ANITA SHAUGHNESSY Unfortunately, it is about the hard dollar and the return on investment, and this has been a battle I’ve been facing since I entered this industry. And what I do is cost avoidance. So I’m planning programs that intervene early so someone doesn’t develop that cancer or someone doesn’t develop advanced heart disease. And they’re getting a lower-cost earlier intervention but that doesn’t have that hard, fast return on investment. So it’s really challenging to articulate that value. I will say, with things like the pandemic and other social challenges, I would say the tide is shifting with more organizations starting to appreciate the value of measuring employee engagement and even employee satisfaction. So when employees are happy and thriving, it enhances their productivity, it improves their interpersonal work relationships and even the ability to provide great customer service. And I think you can think about it when you’re on the line with a customer service person, you can almost hear them smiling through the line. And to me, that’s somebody who’s grounded and happy and thriving. And so that’s where we seek to articulate that value. There have been a couple of great studies. One, airlines did a study looking at better and improved health metrics at certain airports and they actually found that as the health measures improved at those low-performing airports, they had better on- time departures and arrivals and they also had fewer lost bags, and they had much better metrics around disability and work-related accidents. So that kind of research is now starting to inform rather than just that strict return on investment.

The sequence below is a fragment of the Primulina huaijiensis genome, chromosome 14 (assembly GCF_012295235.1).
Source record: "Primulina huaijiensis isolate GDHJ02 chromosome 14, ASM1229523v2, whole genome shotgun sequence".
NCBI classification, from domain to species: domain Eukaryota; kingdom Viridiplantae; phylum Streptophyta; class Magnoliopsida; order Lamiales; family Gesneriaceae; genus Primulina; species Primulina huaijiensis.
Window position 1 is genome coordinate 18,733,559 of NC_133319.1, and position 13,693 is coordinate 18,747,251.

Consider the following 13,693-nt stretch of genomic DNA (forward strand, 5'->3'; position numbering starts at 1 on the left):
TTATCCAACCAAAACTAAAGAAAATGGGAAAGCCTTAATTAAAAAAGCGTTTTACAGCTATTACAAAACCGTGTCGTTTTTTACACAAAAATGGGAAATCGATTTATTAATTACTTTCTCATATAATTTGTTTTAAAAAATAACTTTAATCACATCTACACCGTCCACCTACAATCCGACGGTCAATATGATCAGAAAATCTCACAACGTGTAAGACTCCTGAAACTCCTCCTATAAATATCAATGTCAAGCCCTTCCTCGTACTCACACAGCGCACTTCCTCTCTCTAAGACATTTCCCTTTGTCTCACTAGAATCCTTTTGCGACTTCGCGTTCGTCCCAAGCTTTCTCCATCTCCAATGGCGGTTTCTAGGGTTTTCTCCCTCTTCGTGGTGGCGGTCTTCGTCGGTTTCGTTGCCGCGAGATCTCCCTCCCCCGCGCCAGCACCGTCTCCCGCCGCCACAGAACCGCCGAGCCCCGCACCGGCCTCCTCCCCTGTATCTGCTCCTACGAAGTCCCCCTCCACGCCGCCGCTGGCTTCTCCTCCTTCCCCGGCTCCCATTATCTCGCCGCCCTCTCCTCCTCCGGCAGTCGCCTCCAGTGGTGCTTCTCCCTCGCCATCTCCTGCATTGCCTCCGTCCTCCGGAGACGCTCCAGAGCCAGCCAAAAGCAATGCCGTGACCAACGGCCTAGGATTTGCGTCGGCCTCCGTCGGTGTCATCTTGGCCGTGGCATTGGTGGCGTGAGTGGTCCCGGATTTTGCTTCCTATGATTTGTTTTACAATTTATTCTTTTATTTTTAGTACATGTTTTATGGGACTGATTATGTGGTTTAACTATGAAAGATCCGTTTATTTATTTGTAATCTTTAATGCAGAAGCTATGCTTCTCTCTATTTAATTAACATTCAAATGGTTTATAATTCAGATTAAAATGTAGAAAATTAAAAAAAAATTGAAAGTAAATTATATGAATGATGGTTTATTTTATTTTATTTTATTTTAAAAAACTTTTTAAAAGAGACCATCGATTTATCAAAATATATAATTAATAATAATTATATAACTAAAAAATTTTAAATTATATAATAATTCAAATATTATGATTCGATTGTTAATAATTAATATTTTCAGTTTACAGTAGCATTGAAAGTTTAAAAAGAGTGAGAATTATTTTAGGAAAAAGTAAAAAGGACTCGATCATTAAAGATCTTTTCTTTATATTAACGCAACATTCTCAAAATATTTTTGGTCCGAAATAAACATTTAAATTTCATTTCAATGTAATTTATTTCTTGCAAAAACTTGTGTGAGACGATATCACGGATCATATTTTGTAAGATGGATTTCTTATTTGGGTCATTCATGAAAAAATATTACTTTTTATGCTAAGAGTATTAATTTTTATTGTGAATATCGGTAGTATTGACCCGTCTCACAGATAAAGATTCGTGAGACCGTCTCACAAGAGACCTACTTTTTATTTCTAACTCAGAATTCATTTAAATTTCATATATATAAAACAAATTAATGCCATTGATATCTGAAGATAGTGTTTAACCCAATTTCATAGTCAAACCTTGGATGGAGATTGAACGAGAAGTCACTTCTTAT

ANITA SHAUGHNESSY I will say also the lack of leadership support is another challenge. It is so critical that leaders understand and value and model the right behaviors. It’s almost like when you want to influence a culture of innovation and transparency, you want your leaders to exhibit those traits or those actions. And the same is true for health and well-being. And the Health Enhancement Research Organization actually released a study in January that tested relationships between workplace health and well-being practices to outcomes and they actually found that employees who work for leaders who modeled and encouraged their employees own well-being, those employees had lower health care costs and higher perceptions of organizational support. So it really is about that leadership modeling and reinforcement is so critical.

BILL COPPEL So what I’m hearing you say is perhaps the currency in which we measure success needs to move away purely from dollars and cents. And you’ve identified a few currencies I think are really important. This notion of engagement, this notion of happiness and a sense of well-being that occurs when an individual partakes in the kinds of activities that you’re explaining here, it really enhances their sense of purpose. I want to change the conversation a bit and focus a little bit on financial advisors. If you think about this, you’ve been doing this in a large corporate setting for a long time. When an advisor is working with a family, is there really a big difference between what you’re trying to implement at a corporate level to help improve the well-being of, say, in this case, 250 to 300,000 employees versus an advisor who is beginning to look at a family’s well-being, a very important asset on their balance sheet. Where are the parallels in what you’re doing and what are the kinds of things you’d be encouraging advisors to engage with in order to help their families that they serve, the families they serve, achieve a sense of well-being?